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troubleshooting refrgerator

Discussion in 'Electronic Basics' started by Kirk Leach, Oct 28, 2004.

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  1. Kirk Leach

    Kirk Leach Guest


    I live in Latin America and am having a problem with refrigeration in
    my house that I think must be related to the electrical supply.

    The refrigerator works properly for a period of time, several days,
    and then does not, for several days at a time, with the temperatures
    going into the 50s. Obviously unacceptable. We have tried six
    different refriegerators, and it is happening with them all, so we
    highly doubt the problem is the refrigerator.

    We have had the electricity checked by three different electricians
    and all get 110V from the socket, even when the fridge is not working
    properly. They have check various other things, to no avail.

    I have never had this kind of problem before, and that includes living
    in Latin America for several years.

    Anyone have any ideas what could be going on?

  2. Jack Hayes

    Jack Hayes Guest

    Any chance it is running way off frequency?

  3. John Fields

    John Fields Guest

    It sounds like you may be getting an intermittent or a high-resistance
    connection at the breaker panel or perhaps in the socket the
    refrigerator is plugged into. If the electricians unplugged the
    refrigerator and then measured the voltage at the socket that could
    give them the 110V reading they got because there'd be no appreciable
    load and therefore no appreciable voltage drop across the
    socket/breaker. Since the fridge sometimes works and sometimes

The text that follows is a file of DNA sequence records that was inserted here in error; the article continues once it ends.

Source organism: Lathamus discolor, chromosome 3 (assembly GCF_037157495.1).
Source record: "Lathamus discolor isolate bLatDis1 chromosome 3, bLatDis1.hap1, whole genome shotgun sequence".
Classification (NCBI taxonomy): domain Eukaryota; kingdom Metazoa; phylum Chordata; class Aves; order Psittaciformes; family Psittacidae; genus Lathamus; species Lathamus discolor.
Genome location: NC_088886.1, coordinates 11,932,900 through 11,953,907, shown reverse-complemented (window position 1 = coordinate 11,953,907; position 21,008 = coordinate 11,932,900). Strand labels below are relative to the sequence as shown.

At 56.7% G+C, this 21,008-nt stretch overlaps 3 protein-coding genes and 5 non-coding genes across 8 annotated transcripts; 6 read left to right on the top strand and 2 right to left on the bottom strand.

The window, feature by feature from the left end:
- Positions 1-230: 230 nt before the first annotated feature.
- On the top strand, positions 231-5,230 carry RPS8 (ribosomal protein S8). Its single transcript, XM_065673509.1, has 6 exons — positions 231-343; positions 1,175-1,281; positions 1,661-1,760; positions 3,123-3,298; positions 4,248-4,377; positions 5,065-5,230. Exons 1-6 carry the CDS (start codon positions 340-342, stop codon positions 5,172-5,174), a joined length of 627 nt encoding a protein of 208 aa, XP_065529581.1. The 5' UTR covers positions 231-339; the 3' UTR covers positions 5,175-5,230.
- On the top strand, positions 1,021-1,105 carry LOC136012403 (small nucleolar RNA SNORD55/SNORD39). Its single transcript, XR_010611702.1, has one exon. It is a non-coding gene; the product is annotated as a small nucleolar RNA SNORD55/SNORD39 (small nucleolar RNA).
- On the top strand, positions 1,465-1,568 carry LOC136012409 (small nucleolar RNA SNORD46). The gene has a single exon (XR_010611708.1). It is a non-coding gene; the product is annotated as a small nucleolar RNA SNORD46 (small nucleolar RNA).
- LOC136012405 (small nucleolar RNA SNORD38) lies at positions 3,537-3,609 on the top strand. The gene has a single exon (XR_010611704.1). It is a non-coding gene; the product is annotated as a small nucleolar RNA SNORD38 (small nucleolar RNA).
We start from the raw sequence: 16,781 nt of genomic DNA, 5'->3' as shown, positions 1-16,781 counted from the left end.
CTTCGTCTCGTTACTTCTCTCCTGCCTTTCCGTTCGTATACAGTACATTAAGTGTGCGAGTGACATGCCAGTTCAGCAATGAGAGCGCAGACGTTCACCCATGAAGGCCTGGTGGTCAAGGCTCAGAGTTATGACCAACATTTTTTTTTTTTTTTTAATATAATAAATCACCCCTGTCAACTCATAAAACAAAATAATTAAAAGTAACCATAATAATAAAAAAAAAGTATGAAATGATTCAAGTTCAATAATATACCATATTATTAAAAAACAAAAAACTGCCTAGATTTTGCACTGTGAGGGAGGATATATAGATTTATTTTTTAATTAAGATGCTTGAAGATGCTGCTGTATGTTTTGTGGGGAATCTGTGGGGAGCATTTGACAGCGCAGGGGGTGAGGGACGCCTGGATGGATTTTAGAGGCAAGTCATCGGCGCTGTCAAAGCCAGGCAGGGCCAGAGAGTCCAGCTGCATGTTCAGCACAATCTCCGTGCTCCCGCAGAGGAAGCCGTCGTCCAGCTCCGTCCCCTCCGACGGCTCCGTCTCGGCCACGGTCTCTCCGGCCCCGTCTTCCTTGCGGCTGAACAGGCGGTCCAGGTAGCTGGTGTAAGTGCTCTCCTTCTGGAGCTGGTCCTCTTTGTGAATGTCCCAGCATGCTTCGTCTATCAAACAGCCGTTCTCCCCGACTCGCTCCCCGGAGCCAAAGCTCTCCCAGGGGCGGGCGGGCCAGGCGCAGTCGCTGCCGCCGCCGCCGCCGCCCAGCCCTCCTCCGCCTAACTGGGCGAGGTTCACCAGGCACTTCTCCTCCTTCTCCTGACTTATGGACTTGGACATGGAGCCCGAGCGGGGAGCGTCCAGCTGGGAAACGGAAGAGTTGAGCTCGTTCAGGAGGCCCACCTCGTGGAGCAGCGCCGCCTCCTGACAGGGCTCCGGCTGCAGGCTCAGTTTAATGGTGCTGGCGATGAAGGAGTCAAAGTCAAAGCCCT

doesn't, what I'd do to isolate the problem even further would be to
    run the fridge from an outlet fed by another breaker for a while and
    see what happens. If it runs with no problems for say, a couple of
    weeks, then I'd start checking the wiring.
  4. Kirk Leach

    Kirk Leach Guest

    I am not sure what that means. Please clarify.
  5. Rich Grise

    Rich Grise Guest

    Apologies if this is insultingly basic, but you never know:

    Power lines are AC, alternating current. The frequency is the rate at
    which the current "turns around".

    Many motors, called induction motors, derive their operating speed
    from that frequency, because the AC sets up a rotating magnetic
    field in the motor, which then drags the armature around behind
    itself. (the magnetic field does this dragging). Getting a magnetic
    field to rotate is a different topic - call it electronics trickery
    for now. :)

    If the line frequency is too low, the motor won't get up to
    the proper speed, and won't generate proper back EMF, so it will
    overheat and trip the thermal cutout.

    If the frequency is too high, the motor might simply not run
    at all because the rotor can't keep up.

    Next time you ask the power company to look at your mains,
    ask them if they have a recording frequency meter as well as
    voltmeter and spikemeter and all that.

    Good Luck!
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